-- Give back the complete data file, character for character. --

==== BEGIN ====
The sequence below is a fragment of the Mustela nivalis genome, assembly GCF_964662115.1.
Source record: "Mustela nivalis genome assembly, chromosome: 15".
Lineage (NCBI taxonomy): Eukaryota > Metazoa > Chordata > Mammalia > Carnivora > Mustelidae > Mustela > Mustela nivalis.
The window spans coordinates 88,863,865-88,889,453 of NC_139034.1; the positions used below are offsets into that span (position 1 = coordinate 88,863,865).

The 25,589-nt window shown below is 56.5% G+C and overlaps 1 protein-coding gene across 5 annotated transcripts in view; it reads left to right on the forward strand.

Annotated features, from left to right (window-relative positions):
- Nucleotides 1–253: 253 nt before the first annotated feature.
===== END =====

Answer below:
The sequence below is a fragment of the Mustela nivalis genome, assembly GCF_964662115.1.
Source record: "Mustela nivalis genome assembly, chromosome: 15".
Lineage (NCBI taxonomy): Eukaryota > Metazoa > Chordata > Mammalia > Carnivora > Mustelidae > Mustela > Mustela nivalis.
The window spans coordinates 88,863,865-88,889,453 of NC_139034.1; the positions used below are offsets into that span (position 1 = coordinate 88,863,865).

The 25,589-nt window shown below is 56.5% G+C and overlaps 1 protein-coding gene across 5 annotated transcripts in view; it reads left to right on the forward strand.

Annotated features, from left to right (window-relative positions):
- Nucleotides 1–253: 253 nt before the first annotated feature.